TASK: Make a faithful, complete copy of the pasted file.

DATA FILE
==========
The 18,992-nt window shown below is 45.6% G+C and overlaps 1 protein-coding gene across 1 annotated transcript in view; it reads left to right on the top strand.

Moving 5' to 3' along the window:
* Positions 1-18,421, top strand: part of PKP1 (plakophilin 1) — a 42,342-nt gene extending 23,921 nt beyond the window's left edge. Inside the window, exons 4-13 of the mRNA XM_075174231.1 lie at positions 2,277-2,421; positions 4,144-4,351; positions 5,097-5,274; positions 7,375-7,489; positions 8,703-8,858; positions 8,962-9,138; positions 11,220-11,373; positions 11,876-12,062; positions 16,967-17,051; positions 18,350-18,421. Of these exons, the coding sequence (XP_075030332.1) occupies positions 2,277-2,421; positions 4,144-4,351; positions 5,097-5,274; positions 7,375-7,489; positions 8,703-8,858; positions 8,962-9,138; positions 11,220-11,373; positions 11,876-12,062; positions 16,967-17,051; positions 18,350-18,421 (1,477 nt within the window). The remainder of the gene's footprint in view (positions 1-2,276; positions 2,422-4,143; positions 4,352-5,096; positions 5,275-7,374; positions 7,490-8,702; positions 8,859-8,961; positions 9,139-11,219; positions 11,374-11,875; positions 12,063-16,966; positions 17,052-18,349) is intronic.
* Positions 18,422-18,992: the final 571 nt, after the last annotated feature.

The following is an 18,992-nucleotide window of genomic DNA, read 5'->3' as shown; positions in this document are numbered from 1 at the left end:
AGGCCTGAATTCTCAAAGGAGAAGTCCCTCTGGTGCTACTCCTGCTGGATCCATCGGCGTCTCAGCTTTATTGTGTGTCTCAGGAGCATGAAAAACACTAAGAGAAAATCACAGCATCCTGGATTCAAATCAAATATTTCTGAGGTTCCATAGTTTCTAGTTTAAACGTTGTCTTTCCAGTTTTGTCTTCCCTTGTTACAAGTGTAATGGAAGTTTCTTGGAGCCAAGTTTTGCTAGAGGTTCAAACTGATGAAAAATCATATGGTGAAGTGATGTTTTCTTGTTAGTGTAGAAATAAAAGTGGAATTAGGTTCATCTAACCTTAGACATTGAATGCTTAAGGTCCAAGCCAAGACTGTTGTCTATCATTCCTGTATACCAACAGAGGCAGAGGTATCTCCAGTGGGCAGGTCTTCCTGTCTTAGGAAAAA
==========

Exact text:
The 18,992-nt window shown below is 45.6% G+C and overlaps 1 protein-coding gene across 1 annotated transcript in view; it reads left to right on the top strand.

Moving 5' to 3' along the window:
* Positions 1-18,421, top strand: part of PKP1 (plakophilin 1) — a 42,342-nt gene extending 23,921 nt beyond the window's left edge. Inside the window, exons 4-13 of the mRNA XM_075174231.1 lie at positions 2,277-2,421; positions 4,144-4,351; positions 5,097-5,274; positions 7,375-7,489; positions 8,703-8,858; positions 8,962-9,138; positions 11,220-11,373; positions 11,876-12,062; positions 16,967-17,051; positions 18,350-18,421. Of these exons, the coding sequence (XP_075030332.1) occupies positions 2,277-2,421; positions 4,144-4,351; positions 5,097-5,274; positions 7,375-7,489; positions 8,703-8,858; positions 8,962-9,138; positions 11,220-11,373; positions 11,876-12,062; positions 16,967-17,051; positions 18,350-18,421 (1,477 nt within the window). The remainder of the gene's footprint in view (positions 1-2,276; positions 2,422-4,143; positions 4,352-5,096; positions 5,275-7,374; positions 7,490-8,702; positions 8,859-8,961; positions 9,139-11,219; positions 11,374-11,875; positions 12,063-16,966; positions 17,052-18,349) is intronic.
* Positions 18,422-18,992: the final 571 nt, after the last annotated feature.

The following is an 18,992-nucleotide window of genomic DNA, read 5'->3' as shown; positions in this document are numbered from 1 at the left end:
AGGCCTGAATTCTCAAAGGAGAAGTCCCTCTGGTGCTACTCCTGCTGGATCCATCGGCGTCTCAGCTTTATTGTGTGTCTCAGGAGCATGAAAAACACTAAGAGAAAATCACAGCATCCTGGATTCAAATCAAATATTTCTGAGGTTCCATAGTTTCTAGTTTAAACGTTGTCTTTCCAGTTTTGTCTTCCCTTGTTACAAGTGTAATGGAAGTTTCTTGGAGCCAAGTTTTGCTAGAGGTTCAAACTGATGAAAAATCATATGGTGAAGTGATGTTTTCTTGTTAGTGTAGAAATAAAAGTGGAATTAGGTTCATCTAACCTTAGACATTGAATGCTTAAGGTCCAAGCCAAGACTGTTGTCTATCATTCCTGTATACCAACAGAGGCAGAGGTATCTCCAGTGGGCAGGTCTTCCTGTCTTAGGAAAAA